Archives: Tom Smart

Tom Smart on James Reaney’s visual art at Words Festival

Tom Smart on James Reaney’s visual art at Words Festival

Thank you all for coming to Museum London on Sunday November 5 to hear Tom Smart speak on “James Reaney’s Visual Art: Iconographies of His Imagination.”

In his talk, Smart placed James Reaney in the tradition of poet-painters William Blake (1757-1827) and David Jones (1895-1974), who extended the expression of their literary ideas into their visual art.

James Reaney’s watercolour painting “David Willson Meets an Angel in the Forest”, 1962 (Photo courtesy Linda Morita, McMichael Canadian Art Collection)

Smart also mentioned Reaney’s interest in children’s art and the work of psychologist and educator Rhoda Kellogg, who analyzed thousands of drawings by children to show the evolution of their early non-pictorial work, or scribbling, to pictorial drawing. The child-like lone figure or “playful witness” is also a device that Reaney uses in many of his drawings and paintings.

Water colour drawing by James Reaney from “The Boy Who Lived in the Sun” (1961)

Mandala created by Rhoda Kellogg showing the evolution of children’s non-pictorial into pictorial drawing (What Children Scribble and Why [1955])

Reaney also admired Huron County farmer George Laithwaite’s folkloric concrete sculptures, created between 1912-1952.

Near Goderich, Ontario, “Moses” sculpture by George Laithwaite (1871-1956). (Photo by JS Reaney)

Gallery director and author Tom Smart was Director at the McMichael Canadian Art Collection, 2006-2010, and organized an exhibition of James Reaney’s visual art and writings called “The Iconography of the Imagination: The Art of James Reaney” in 2008.

See also Jean McKay’s 2006 article “What on earth are you doing, Sir?” in Artcscape magazine, and James Reaney’s The Boy Who Lived in the Sun (1961).

Our thanks to our hosts Wordsfest and the London Public Library for their support in organizing this event, and to Western Archives for their display. A video of the lecture will be available at a later date.

The annual lecture series celebrates the life and work of Southwestern Ontario poet James Reaney, who was born on a farm near Stratford, Ontario.

November 5, 2017 — Western Archives display of James Reaney’s paintings and drawings prepared by archivist Amanda Jamieson from the James Reaney fonds (AFC 18).

 

James Reaney (Photo courtesy Talonbooks)

James Reaney Memorial Lecture November 5 at Museum London

James Reaney Memorial Lecture November 5 at Museum London

Join us on Sunday November 5 at 5:30 pm at Museum London to hear curator and author Tom Smart speak about “James Reaney’s Visual Art: Iconographies of his Imagination.”

Throughout his literary career, poet and dramatist James Reaney also produced sketches, drawings, and paintings to explore the ideas in his writing. Common themes in Reaney’s visual art are play, home, regionalism, symbolism, and the interplay between text and image.*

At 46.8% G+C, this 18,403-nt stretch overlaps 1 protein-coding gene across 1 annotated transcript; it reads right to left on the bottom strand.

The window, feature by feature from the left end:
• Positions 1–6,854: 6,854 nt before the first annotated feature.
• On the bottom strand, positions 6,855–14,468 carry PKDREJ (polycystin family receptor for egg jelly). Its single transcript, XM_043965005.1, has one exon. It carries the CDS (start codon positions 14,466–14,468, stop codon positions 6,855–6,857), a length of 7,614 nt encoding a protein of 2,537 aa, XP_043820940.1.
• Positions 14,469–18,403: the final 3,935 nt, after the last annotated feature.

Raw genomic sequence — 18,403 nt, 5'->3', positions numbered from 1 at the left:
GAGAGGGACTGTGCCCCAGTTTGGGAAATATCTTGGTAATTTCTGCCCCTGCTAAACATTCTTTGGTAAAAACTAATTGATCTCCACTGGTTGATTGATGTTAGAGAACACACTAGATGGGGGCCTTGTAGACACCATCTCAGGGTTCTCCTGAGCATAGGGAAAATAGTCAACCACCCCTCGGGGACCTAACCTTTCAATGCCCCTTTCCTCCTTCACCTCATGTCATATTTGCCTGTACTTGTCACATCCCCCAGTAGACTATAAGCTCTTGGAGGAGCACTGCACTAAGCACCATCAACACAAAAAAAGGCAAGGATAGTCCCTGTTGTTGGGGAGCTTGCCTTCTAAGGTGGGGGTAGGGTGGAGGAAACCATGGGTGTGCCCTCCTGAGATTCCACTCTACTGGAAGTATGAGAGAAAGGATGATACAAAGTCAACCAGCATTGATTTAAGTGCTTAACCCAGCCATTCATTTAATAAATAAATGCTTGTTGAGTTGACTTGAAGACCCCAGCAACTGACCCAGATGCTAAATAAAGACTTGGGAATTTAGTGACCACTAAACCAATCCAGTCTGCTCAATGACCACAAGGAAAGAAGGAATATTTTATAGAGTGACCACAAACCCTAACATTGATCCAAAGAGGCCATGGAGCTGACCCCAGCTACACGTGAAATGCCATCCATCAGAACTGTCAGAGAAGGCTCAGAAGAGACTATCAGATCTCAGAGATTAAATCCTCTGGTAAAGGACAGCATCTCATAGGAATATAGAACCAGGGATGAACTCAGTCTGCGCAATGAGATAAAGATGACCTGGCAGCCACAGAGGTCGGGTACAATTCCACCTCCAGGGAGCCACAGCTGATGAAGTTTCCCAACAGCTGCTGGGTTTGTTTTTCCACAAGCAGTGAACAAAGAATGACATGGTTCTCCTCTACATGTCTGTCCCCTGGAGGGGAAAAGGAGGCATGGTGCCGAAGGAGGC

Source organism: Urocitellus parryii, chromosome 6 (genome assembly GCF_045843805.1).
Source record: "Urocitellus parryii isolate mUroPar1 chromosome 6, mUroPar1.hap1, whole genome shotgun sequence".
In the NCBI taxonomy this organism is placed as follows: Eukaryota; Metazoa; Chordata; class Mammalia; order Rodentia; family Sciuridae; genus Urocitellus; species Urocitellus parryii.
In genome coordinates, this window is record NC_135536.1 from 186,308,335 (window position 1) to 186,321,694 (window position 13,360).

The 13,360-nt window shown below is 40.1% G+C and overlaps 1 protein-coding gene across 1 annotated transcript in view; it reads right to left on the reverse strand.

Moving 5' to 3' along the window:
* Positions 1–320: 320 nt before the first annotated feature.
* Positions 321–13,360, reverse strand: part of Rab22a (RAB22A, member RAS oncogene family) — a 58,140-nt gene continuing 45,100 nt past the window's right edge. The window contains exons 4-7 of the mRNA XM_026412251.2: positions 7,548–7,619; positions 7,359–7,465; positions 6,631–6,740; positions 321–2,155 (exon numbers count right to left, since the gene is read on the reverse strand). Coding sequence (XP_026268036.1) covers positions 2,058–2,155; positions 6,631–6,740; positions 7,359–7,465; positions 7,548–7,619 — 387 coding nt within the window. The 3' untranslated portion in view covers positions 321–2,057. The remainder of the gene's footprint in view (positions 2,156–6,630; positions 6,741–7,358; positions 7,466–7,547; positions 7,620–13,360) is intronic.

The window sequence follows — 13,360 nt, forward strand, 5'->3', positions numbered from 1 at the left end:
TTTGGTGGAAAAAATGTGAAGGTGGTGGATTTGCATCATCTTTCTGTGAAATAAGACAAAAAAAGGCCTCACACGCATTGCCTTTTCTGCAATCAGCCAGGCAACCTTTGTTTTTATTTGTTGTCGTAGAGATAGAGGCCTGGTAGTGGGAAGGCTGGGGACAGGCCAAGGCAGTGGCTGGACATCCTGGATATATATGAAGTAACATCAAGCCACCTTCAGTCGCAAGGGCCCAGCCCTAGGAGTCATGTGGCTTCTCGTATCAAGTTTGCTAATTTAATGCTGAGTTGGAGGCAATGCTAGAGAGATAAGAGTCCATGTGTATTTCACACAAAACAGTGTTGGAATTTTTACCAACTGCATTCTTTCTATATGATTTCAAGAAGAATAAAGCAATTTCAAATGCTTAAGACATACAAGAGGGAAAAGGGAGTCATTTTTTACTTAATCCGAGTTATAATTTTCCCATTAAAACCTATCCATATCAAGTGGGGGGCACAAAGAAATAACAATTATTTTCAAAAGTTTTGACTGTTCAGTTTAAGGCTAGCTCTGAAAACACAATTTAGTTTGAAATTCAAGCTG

James Reaney’s watercolur painting “David Willson Meets an Angel in the Forest”, 1962 (Photo courtesy Linda Morita, McMichael Canadian Art Collection)

When: Sunday November 5 at 5:30 pm

Where: Museum London, 421 Ridout Street North, London, Ontario

Admission is free; James Stewart Reaney, James Reaney’s son, will introduce the speaker.

Gallery director and author Tom Smart was Director at the McMichael Canadian Art Collection, 2006-2010, and organized an exhibition of James Reaney’s visual art and writings called “The Iconography of the Imagination: The Art of James Reaney” in 2008.

Watercolour by James Reaney, East Zorra, Oxford County, Near Cassel Mennonite Church, September 2, 1978

Our thanks to Wordsfest and the London Public Library for their support of this event. The annual lecture series celebrates the life and work of Southwestern Ontario poet James Reaney, who was born on a farm near Stratford, Ontario.

*See the Spring Exhibitions invitation, McMichael Canadian Art Collection, April 17, 2008.

“The Artist & Table” by James Reaney, watercolour, ink, and graphite on paper, 1992 (Photo courtesy Linda Morita, McMichael Canadian Art Collection)

James Reaney, 1979. Photo credit: Les Kohalmi)

James Reaney, 1979 (Photo by Les Kohalmi)

The Emblems of James Reaney: October 17 at the London Public Library

On October 17 at the London Public Library (7:00 pm), Thomas Gerry will speak on his new book The Emblems of James Reaney.

Former doctoral student of James Reaney’s and now professor of literature at Laurentian University, Thomas Gerry explores the history of the literary emblem, and explains the meanings behind ten of James Reaney’s emblem poems.

“The Tree” and “The Riddle” are two of Reaney’s emblem poems featured in The Emblems of James Reaney:

"The Tree" by James Reaney. First published in Poetry (Chicago) 115.3, December 1969.

“The Tree” by James Reaney. First published in Poetry (Chicago) 115.3, December 1969.

"The Riddle" by James Reaney. First published in Armadillo 2 1970.

“The Riddle” by James Reaney. First published in Armadillo 2 1970.

On the same evening, Tom Smart, author and former executive director of the McMichael Canadian Art Collection, will read from his new book Jack Chambers’ Red and Green. Red and Green is a collection Jack Chambers (1931-1978) made of hundreds of quotations that set out his ideas on art and the nature of reality.

Both The Emblems of James Reaney and Jack Chambers’ Red and Green are available from The Porcupine’s Quill.

TS and TG

 For more about the book launch, see JBNBlog‘s review.

© 2017 James Reaney